Appreciate all you do at www.jsmineset.com
That said, I am reading quite a lot these days from various sources about coming currency/exchange controls in the USA, along with the US Government regulations to be implemented that will force US citizens to sell their private gold holdings to the US Government for less than market value.
When are you and Jim going to address this issue "head on"?
If the dollar is going to collapse in value, as Jim keeps REPEATING over and over, then we all know what is coming. What good is gold in the "mayo" jar going to do for use if it will be a criminal offense (prison time) to hold and sell gold privately? And what good will stock certificates of companies incorporated in one country, doing business in another, and traded in still another do for us if we are NOT ready to expatriate from the US?
It would be the icing on the cake for those policies to be implemented… ESPECIALLY after all the criminals in and out of government have stuffed themselves full by feeding on the bailout and stimulus money they have stolen on top of all the money they have stolen prior to this mess erupting. We are truly being governed by KLEPTOCRATS.
It is TOO much for me to take.
I cannot stomach the idea that the ONLY people to be truly punished will be the savers… those responsible enough to pay as they go, to NOT be indebted, and to save their capital which they are so desperately trying to preserve.
PLEASE … even if you and Jim are not inclined to get vocal about this issue…
PLEASE… if you are indeed SERIOUS about helping what will otherwise be true victims….
PLEASE point us in a direction where we can get the info we need to make arrangements now while there is still time.
Ciga Dan B
Dear Dan B,
I will forward this on to Jim to see if he cares to comment on it. My own view is simply – “Why would the feds need our gold?”
The US Dollar is no longer on a gold standard of any type and therefore the Feds do not need any gold to ramp up dollar printing. Once upon a time, that was the case; it no longer is. They can create unlimited amounts of dollars with their electronic printing press – Bernanke as much as said this exact thing not too many years ago.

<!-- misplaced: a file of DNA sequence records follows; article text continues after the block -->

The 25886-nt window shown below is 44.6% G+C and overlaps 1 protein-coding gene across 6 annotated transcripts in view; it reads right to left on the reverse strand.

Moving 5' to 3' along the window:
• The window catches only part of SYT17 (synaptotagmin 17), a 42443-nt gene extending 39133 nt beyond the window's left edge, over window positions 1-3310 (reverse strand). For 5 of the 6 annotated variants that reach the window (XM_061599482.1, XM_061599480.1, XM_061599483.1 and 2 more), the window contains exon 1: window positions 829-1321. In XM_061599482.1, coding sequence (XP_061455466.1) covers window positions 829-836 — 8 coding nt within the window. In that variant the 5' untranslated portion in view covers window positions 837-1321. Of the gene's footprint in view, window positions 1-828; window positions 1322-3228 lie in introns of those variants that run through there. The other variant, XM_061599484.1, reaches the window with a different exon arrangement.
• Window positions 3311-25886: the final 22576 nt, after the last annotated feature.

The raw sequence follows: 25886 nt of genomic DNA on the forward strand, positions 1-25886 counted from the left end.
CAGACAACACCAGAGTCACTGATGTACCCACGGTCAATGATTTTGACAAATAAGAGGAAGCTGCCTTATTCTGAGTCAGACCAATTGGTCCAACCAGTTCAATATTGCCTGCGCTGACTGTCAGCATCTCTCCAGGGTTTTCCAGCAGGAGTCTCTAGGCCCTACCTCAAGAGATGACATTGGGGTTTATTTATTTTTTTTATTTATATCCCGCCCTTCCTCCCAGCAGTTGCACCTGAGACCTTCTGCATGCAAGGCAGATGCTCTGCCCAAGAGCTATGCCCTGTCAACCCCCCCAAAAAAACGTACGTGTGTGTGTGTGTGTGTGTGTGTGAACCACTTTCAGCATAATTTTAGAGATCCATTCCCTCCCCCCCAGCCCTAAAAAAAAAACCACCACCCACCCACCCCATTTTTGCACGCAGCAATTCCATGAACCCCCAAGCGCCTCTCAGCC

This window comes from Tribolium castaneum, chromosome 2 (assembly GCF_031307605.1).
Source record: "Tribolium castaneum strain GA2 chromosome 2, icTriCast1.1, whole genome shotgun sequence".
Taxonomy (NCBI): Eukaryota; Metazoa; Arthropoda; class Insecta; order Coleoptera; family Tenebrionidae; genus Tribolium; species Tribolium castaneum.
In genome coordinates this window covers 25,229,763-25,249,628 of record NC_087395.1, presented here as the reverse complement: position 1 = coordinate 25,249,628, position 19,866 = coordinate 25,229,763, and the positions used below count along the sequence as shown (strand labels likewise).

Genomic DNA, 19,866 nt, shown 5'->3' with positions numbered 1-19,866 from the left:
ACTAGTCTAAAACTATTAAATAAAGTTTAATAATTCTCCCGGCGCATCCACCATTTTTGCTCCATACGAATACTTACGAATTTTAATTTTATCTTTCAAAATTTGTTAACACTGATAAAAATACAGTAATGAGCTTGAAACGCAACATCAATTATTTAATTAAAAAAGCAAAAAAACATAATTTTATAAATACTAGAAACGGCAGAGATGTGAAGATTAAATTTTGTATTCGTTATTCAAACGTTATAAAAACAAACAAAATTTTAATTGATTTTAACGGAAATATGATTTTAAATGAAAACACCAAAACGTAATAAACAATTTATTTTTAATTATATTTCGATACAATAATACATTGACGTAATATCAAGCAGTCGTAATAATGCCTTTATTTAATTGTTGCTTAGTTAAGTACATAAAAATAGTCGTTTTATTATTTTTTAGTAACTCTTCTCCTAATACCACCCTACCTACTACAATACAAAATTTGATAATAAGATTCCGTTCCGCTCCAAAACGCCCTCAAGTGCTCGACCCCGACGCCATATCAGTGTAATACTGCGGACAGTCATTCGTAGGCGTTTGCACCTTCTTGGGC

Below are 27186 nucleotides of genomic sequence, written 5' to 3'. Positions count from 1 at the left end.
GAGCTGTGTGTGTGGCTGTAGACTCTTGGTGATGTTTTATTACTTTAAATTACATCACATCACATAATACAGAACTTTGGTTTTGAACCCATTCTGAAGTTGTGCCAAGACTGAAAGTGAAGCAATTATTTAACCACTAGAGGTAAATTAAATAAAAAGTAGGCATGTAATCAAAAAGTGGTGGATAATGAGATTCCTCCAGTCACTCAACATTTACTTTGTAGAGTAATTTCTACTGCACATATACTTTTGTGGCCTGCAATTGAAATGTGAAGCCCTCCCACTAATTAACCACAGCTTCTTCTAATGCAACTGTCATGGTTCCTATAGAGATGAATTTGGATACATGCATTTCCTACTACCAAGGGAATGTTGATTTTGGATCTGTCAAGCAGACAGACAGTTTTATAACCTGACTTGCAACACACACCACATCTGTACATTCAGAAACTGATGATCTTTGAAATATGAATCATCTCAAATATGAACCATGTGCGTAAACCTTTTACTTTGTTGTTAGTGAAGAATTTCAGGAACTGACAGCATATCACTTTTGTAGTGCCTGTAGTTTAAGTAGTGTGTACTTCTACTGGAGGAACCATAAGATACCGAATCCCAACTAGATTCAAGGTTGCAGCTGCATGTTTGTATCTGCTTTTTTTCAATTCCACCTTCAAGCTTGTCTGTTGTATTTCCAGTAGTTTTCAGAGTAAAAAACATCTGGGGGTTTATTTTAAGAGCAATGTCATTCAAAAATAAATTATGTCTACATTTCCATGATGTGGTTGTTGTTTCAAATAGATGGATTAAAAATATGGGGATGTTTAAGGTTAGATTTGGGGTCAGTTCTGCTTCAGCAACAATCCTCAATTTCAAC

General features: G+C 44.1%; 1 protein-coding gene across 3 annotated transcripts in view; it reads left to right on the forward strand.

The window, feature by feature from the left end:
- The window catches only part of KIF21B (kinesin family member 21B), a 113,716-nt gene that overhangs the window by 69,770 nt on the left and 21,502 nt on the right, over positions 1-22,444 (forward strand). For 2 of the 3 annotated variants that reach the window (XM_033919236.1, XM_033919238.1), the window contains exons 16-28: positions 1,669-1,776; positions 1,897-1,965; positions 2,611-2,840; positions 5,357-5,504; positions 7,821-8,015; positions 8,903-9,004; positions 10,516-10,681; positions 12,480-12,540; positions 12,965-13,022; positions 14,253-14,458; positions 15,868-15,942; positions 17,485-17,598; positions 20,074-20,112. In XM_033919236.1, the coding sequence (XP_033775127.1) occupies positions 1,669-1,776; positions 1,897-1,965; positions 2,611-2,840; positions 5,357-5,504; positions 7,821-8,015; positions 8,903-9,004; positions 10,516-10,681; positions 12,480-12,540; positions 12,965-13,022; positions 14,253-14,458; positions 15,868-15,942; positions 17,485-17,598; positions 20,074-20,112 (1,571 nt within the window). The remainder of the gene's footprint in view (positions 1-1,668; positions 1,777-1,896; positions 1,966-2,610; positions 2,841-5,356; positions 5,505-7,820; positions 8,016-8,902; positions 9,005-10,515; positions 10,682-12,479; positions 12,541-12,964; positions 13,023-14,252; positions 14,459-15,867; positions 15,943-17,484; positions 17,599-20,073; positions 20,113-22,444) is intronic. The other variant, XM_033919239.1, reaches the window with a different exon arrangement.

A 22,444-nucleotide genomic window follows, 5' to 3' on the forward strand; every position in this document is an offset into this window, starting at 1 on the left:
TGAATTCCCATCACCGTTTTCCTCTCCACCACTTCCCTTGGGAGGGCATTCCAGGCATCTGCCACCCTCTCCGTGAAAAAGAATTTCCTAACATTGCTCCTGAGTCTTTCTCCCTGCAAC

I am of the opinion that the Feds will at some point bring gold back into the monetary system in order to save the dollar but that will be done by a revitalized gold certificate ratio clause as Jim has mentioned many times on the site. In order for that to be effective, they will be forced to upwardly revalue their current gold price which is officially valued at the ridiculous price of $42 /ounce. The price will rise high enough to balance out the Federal Government’s outstanding obligations which at the rate they are increasing, means a substantially higher gold price. When that occurs, the price of gold will no longer be free floating in the sense that it is today but it will be more or less a type of floating peg for lack of a better phrase. That means it will oscillate around a set price by maybe $100 or so either way or a bit more depending on its level at the time.
When that does happen, it will be time to sell your gold if you are so inclined.
Gold goes through both bear markets and bull markets but when this bull market is over, the price of gold will not collapse like it did back when the last great bull ended in 1980.
PS if you are still worried, then I would suggest you buy silver instead
Dear CIGA Dan,
Gold will not be confiscated. End of discussion!
Dan has explained the correct reasons why not.
In the 1930s very little gold was surrendered, almost none for that matter.
No one was prosecuted in the 1930s for failing to surrender their gold.
Look at the Berkshire Hathaway Inc.’s 2008 Annual Report disclosed on Feb 28th.
1. "an onslaught of inflation" (page 5): "In poker terms, the Treasury and the Fed have gone “all in.” Economic medicine that was previously meted out by the cupful has recently been dispensed by the barrel. These once-unthinkable dosages will almost certainly bring on unwelcome aftereffects. Their precise nature is anyone’s guess, though one likely consequence is an onslaught of inflation."
2. An extraordinary Treasury bond bubble (page 18): "When the financial history of this decade is written, it will surely speak of the Internet bubble of the late 1990s and the housing bubble of the early 2000s. But the U.S. Treasury bond bubble of late 2008 may be regarded as almost equally extraordinary. "
Dear Mr. Sinclair,
What exactly does this mean?
US Treasury and Fed mulling special treasury financing to help Fed manage balance sheet.
"Reuters reports the U.S. Treasury Department and Federal Reserve are considering special Treasury financing and allowing the Fed to issue its own debt among ways to enable the central bank to manage its ballooning balance sheet, a source familiar with the deliberations said on Tuesday. The Fed and Treasury said in a statement earlier in the day that they would seek legislation to give the Fed additional tools it would need to control its balance sheet as it funds a program to support consumer lending that could generate up to $1 trillion in lending."
Should the Fed start to issue their own bonds (legislation required) they will compete with US treasuries already out there, starting rates upward. It would be a tactical error making it unlikely to occur.